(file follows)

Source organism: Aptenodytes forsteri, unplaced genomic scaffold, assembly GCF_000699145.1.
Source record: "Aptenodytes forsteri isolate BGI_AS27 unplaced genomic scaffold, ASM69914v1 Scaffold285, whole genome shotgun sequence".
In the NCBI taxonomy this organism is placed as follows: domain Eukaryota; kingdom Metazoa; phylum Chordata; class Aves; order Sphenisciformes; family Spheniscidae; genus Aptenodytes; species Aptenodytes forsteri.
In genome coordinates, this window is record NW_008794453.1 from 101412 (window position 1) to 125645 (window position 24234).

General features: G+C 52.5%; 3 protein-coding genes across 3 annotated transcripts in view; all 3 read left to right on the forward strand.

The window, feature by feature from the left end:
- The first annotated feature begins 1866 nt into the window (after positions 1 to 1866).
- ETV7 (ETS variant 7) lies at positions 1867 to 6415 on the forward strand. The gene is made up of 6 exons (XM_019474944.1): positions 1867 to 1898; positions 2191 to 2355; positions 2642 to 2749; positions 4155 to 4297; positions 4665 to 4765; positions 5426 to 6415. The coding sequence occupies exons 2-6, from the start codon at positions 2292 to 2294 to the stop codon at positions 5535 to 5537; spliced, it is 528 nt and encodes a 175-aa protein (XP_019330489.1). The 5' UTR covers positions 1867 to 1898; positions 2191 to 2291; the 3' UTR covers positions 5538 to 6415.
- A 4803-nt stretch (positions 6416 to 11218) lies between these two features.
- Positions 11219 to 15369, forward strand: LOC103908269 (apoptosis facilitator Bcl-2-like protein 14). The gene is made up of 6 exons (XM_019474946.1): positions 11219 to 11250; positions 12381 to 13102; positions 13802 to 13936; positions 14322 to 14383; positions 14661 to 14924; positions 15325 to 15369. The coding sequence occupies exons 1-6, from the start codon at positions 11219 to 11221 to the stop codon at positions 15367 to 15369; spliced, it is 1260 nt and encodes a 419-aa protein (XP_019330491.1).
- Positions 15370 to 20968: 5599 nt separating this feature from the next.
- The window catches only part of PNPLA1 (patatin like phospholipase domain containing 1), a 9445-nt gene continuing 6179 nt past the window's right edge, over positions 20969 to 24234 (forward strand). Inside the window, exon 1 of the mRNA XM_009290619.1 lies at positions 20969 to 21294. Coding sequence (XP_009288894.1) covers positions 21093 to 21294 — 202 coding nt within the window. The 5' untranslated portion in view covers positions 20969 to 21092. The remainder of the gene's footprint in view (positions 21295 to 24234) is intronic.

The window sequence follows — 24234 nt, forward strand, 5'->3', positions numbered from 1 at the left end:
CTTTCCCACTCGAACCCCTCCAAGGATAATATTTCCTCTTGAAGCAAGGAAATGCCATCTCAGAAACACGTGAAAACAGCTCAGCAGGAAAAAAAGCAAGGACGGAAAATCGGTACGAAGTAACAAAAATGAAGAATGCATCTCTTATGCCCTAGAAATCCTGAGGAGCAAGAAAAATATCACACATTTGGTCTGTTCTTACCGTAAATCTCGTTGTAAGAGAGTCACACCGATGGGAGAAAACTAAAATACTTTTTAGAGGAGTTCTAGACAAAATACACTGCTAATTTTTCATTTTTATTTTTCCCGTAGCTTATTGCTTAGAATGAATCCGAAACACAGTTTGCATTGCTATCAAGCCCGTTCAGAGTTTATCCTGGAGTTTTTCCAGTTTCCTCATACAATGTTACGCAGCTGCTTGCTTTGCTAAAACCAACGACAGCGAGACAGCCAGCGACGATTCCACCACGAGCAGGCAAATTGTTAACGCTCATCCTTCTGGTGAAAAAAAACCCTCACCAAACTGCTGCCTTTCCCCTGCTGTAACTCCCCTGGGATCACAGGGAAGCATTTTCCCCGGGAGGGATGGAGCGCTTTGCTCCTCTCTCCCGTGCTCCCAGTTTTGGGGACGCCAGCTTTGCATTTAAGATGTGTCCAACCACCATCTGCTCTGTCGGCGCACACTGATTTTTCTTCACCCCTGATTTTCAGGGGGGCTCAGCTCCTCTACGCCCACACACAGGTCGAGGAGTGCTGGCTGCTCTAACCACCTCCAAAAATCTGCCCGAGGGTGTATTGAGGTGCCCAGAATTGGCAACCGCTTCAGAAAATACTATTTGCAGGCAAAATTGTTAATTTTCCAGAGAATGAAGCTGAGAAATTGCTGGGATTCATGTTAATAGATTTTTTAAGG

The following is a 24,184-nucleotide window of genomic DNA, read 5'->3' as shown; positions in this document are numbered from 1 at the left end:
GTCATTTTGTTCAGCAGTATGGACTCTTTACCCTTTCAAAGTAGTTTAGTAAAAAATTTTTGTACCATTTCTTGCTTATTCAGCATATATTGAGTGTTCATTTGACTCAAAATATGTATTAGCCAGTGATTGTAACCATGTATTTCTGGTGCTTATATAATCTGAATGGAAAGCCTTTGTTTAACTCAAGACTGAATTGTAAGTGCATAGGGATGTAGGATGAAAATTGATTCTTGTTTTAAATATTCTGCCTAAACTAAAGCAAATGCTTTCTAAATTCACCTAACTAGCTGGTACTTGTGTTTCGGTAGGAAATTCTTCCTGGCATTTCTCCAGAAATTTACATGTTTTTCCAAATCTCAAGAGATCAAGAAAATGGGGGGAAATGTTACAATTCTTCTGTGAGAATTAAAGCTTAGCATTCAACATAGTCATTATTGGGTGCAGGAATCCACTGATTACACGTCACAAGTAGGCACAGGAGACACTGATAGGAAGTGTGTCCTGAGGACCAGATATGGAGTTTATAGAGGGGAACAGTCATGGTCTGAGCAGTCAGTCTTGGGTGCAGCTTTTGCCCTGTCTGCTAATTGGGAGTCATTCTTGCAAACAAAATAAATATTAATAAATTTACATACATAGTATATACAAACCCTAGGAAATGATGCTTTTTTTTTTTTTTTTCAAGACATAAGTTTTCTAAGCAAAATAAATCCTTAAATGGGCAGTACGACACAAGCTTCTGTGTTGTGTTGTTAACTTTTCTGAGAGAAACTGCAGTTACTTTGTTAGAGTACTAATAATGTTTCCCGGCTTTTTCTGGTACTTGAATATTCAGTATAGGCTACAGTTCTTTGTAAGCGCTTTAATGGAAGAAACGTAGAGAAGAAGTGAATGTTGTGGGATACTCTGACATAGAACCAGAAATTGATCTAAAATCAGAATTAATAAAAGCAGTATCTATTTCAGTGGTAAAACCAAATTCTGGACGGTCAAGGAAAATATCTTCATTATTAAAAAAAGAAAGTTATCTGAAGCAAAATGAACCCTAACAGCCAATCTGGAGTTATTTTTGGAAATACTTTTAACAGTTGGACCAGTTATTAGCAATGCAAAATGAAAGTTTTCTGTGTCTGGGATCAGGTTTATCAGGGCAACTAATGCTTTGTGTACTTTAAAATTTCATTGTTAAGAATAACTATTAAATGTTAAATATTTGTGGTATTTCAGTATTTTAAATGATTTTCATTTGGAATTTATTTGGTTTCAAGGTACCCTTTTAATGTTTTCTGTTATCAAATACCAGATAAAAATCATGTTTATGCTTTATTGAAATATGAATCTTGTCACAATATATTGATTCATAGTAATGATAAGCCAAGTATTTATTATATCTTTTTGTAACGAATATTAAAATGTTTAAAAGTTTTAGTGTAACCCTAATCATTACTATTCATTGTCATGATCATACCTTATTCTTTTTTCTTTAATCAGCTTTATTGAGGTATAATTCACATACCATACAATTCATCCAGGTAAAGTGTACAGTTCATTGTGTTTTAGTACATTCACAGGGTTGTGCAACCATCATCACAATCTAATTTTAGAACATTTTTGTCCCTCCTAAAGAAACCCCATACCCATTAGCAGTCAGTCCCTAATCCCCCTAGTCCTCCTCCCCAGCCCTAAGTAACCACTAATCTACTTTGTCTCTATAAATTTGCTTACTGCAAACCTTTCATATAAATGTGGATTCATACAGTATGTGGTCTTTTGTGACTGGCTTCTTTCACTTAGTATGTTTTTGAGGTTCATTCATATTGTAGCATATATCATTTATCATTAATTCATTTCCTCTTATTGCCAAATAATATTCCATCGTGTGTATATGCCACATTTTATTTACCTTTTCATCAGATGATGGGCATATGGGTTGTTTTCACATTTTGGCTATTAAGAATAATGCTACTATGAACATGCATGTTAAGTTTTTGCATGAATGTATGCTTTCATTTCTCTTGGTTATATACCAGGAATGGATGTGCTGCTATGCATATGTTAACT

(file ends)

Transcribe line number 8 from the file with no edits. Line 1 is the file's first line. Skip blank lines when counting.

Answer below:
- ETV7 (ETS variant 7) lies at positions 1867 to 6415 on the forward strand. The gene is made up of 6 exons (XM_019474944.1): positions 1867 to 1898; positions 2191 to 2355; positions 2642 to 2749; positions 4155 to 4297; positions 4665 to 4765; positions 5426 to 6415. The coding sequence occupies exons 2-6, from the start codon at positions 2292 to 2294 to the stop codon at positions 5535 to 5537; spliced, it is 528 nt and encodes a 175-aa protein (XP_019330489.1). The 5' UTR covers positions 1867 to 1898; positions 2191 to 2291; the 3' UTR covers positions 5538 to 6415.